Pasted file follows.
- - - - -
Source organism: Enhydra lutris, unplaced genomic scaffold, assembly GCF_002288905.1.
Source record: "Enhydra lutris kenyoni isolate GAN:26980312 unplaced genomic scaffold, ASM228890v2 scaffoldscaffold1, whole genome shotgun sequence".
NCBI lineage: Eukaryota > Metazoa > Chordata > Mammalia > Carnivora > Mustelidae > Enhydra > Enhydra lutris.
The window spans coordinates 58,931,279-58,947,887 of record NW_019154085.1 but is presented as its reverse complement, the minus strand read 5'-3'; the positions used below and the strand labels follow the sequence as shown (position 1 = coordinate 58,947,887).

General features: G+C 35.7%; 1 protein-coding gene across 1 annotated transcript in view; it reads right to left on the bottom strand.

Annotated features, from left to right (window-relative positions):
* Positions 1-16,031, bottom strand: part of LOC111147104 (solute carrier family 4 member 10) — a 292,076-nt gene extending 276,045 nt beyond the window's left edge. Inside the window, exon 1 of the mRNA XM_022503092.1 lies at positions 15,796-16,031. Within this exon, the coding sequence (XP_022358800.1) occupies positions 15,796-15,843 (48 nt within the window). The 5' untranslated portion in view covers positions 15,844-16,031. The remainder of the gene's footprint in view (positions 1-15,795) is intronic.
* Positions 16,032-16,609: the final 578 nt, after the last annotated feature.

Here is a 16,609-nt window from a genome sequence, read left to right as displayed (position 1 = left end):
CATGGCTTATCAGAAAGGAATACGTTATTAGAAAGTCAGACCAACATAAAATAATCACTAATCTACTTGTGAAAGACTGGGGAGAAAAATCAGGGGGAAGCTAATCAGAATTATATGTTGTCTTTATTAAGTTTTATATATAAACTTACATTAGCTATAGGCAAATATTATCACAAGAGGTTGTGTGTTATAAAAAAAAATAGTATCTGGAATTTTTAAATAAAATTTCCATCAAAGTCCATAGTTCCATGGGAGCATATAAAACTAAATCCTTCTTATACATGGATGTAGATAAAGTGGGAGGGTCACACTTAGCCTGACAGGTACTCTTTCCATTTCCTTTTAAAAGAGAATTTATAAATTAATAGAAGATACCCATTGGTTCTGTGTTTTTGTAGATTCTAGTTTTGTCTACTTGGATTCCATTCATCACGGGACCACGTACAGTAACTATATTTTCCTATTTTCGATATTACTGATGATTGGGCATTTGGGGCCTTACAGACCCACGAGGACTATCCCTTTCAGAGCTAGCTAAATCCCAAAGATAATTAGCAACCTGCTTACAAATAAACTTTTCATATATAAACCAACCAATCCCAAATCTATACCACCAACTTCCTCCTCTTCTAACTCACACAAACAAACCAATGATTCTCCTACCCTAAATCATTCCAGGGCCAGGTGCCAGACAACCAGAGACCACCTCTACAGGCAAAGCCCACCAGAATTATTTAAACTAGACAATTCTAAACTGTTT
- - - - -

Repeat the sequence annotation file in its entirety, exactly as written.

Source organism: Enhydra lutris, unplaced genomic scaffold, assembly GCF_002288905.1.
Source record: "Enhydra lutris kenyoni isolate GAN:26980312 unplaced genomic scaffold, ASM228890v2 scaffoldscaffold1, whole genome shotgun sequence".
NCBI lineage: Eukaryota > Metazoa > Chordata > Mammalia > Carnivora > Mustelidae > Enhydra > Enhydra lutris.
The window spans coordinates 58,931,279-58,947,887 of record NW_019154085.1 but is presented as its reverse complement, the minus strand read 5'-3'; the positions used below and the strand labels follow the sequence as shown (position 1 = coordinate 58,947,887).

General features: G+C 35.7%; 1 protein-coding gene across 1 annotated transcript in view; it reads right to left on the bottom strand.

Annotated features, from left to right (window-relative positions):
* Positions 1-16,031, bottom strand: part of LOC111147104 (solute carrier family 4 member 10) — a 292,076-nt gene extending 276,045 nt beyond the window's left edge. Inside the window, exon 1 of the mRNA XM_022503092.1 lies at positions 15,796-16,031. Within this exon, the coding sequence (XP_022358800.1) occupies positions 15,796-15,843 (48 nt within the window). The 5' untranslated portion in view covers positions 15,844-16,031. The remainder of the gene's footprint in view (positions 1-15,795) is intronic.
* Positions 16,032-16,609: the final 578 nt, after the last annotated feature.

Here is a 16,609-nt window from a genome sequence, read left to right as displayed (position 1 = left end):
CATGGCTTATCAGAAAGGAATACGTTATTAGAAAGTCAGACCAACATAAAATAATCACTAATCTACTTGTGAAAGACTGGGGAGAAAAATCAGGGGGAAGCTAATCAGAATTATATGTTGTCTTTATTAAGTTTTATATATAAACTTACATTAGCTATAGGCAAATATTATCACAAGAGGTTGTGTGTTATAAAAAAAAATAGTATCTGGAATTTTTAAATAAAATTTCCATCAAAGTCCATAGTTCCATGGGAGCATATAAAACTAAATCCTTCTTATACATGGATGTAGATAAAGTGGGAGGGTCACACTTAGCCTGACAGGTACTCTTTCCATTTCCTTTTAAAAGAGAATTTATAAATTAATAGAAGATACCCATTGGTTCTGTGTTTTTGTAGATTCTAGTTTTGTCTACTTGGATTCCATTCATCACGGGACCACGTACAGTAACTATATTTTCCTATTTTCGATATTACTGATGATTGGGCATTTGGGGCCTTACAGACCCACGAGGACTATCCCTTTCAGAGCTAGCTAAATCCCAAAGATAATTAGCAACCTGCTTACAAATAAACTTTTCATATATAAACCAACCAATCCCAAATCTATACCACCAACTTCCTCCTCTTCTAACTCACACAAACAAACCAATGATTCTCCTACCCTAAATCATTCCAGGGCCAGGTGCCAGACAACCAGAGACCACCTCTACAGGCAAAGCCCACCAGAATTATTTAAACTAGACAATTCTAAACTGTTT